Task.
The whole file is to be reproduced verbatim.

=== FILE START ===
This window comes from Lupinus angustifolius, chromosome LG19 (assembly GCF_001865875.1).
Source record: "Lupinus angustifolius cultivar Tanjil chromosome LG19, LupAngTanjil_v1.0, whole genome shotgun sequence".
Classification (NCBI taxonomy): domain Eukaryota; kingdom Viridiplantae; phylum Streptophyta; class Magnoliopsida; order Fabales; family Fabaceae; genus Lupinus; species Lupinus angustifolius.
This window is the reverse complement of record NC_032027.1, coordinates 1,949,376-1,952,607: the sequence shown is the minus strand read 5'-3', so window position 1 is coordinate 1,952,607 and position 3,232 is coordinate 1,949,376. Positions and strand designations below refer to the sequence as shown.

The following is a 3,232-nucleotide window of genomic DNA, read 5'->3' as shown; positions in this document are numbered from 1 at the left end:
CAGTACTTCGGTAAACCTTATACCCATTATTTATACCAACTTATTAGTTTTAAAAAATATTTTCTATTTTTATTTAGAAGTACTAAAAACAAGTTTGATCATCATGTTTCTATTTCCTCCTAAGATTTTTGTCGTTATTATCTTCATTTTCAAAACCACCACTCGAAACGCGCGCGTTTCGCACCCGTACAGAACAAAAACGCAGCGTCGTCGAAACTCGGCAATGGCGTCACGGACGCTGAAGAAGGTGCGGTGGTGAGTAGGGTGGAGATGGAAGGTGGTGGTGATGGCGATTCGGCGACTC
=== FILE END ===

This window comes from Lupinus angustifolius, chromosome LG19 (assembly GCF_001865875.1).
Source record: "Lupinus angustifolius cultivar Tanjil chromosome LG19, LupAngTanjil_v1.0, whole genome shotgun sequence".
Classification (NCBI taxonomy): domain Eukaryota; kingdom Viridiplantae; phylum Streptophyta; class Magnoliopsida; order Fabales; family Fabaceae; genus Lupinus; species Lupinus angustifolius.
This window is the reverse complement of record NC_032027.1, coordinates 1,949,376-1,952,607: the sequence shown is the minus strand read 5'-3', so window position 1 is coordinate 1,952,607 and position 3,232 is coordinate 1,949,376. Positions and strand designations below refer to the sequence as shown.

The following is a 3,232-nucleotide window of genomic DNA, read 5'->3' as shown; positions in this document are numbered from 1 at the left end:
CAGTACTTCGGTAAACCTTATACCCATTATTTATACCAACTTATTAGTTTTAAAAAATATTTTCTATTTTTATTTAGAAGTACTAAAAACAAGTTTGATCATCATGTTTCTATTTCCTCCTAAGATTTTTGTCGTTATTATCTTCATTTTCAAAACCACCACTCGAAACGCGCGCGTTTCGCACCCGTACAGAACAAAAACGCAGCGTCGTCGAAACTCGGCAATGGCGTCACGGACGCTGAAGAAGGTGCGGTGGTGAGTAGGGTGGAGATGGAAGGTGGTGGTGATGGCGATTCGGCGACTC